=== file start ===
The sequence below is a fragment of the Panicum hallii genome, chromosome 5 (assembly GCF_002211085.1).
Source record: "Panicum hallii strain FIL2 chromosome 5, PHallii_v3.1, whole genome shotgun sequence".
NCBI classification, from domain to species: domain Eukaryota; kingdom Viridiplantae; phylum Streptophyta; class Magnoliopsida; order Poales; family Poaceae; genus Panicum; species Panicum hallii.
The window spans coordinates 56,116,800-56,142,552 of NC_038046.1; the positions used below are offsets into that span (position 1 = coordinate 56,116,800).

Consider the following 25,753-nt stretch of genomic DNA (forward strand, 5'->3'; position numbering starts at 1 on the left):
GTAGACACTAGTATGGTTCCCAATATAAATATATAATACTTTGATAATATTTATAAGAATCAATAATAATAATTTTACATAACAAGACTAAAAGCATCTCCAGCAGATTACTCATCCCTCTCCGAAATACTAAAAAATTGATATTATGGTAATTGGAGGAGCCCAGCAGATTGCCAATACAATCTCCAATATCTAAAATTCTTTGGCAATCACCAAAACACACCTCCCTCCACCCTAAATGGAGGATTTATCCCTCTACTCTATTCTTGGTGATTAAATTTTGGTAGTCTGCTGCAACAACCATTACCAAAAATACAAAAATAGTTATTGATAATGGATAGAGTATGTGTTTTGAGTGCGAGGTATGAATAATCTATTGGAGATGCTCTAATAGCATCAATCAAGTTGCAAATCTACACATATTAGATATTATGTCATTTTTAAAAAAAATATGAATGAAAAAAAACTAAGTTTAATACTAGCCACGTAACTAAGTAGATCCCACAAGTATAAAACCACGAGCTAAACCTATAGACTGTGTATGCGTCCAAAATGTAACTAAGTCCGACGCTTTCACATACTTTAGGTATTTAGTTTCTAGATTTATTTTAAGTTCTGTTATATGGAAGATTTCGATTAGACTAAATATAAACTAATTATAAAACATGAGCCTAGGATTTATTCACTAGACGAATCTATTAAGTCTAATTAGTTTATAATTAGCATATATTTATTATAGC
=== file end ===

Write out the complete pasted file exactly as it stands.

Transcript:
The sequence below is a fragment of the Panicum hallii genome, chromosome 5 (assembly GCF_002211085.1).
Source record: "Panicum hallii strain FIL2 chromosome 5, PHallii_v3.1, whole genome shotgun sequence".
NCBI classification, from domain to species: domain Eukaryota; kingdom Viridiplantae; phylum Streptophyta; class Magnoliopsida; order Poales; family Poaceae; genus Panicum; species Panicum hallii.
The window spans coordinates 56,116,800-56,142,552 of NC_038046.1; the positions used below are offsets into that span (position 1 = coordinate 56,116,800).

Consider the following 25,753-nt stretch of genomic DNA (forward strand, 5'->3'; position numbering starts at 1 on the left):
GTAGACACTAGTATGGTTCCCAATATAAATATATAATACTTTGATAATATTTATAAGAATCAATAATAATAATTTTACATAACAAGACTAAAAGCATCTCCAGCAGATTACTCATCCCTCTCCGAAATACTAAAAAATTGATATTATGGTAATTGGAGGAGCCCAGCAGATTGCCAATACAATCTCCAATATCTAAAATTCTTTGGCAATCACCAAAACACACCTCCCTCCACCCTAAATGGAGGATTTATCCCTCTACTCTATTCTTGGTGATTAAATTTTGGTAGTCTGCTGCAACAACCATTACCAAAAATACAAAAATAGTTATTGATAATGGATAGAGTATGTGTTTTGAGTGCGAGGTATGAATAATCTATTGGAGATGCTCTAATAGCATCAATCAAGTTGCAAATCTACACATATTAGATATTATGTCATTTTTAAAAAAAATATGAATGAAAAAAAACTAAGTTTAATACTAGCCACGTAACTAAGTAGATCCCACAAGTATAAAACCACGAGCTAAACCTATAGACTGTGTATGCGTCCAAAATGTAACTAAGTCCGACGCTTTCACATACTTTAGGTATTTAGTTTCTAGATTTATTTTAAGTTCTGTTATATGGAAGATTTCGATTAGACTAAATATAAACTAATTATAAAACATGAGCCTAGGATTTATTCACTAGACGAATCTATTAAGTCTAATTAGTTTATAATTAGCATATATTTATTATAGC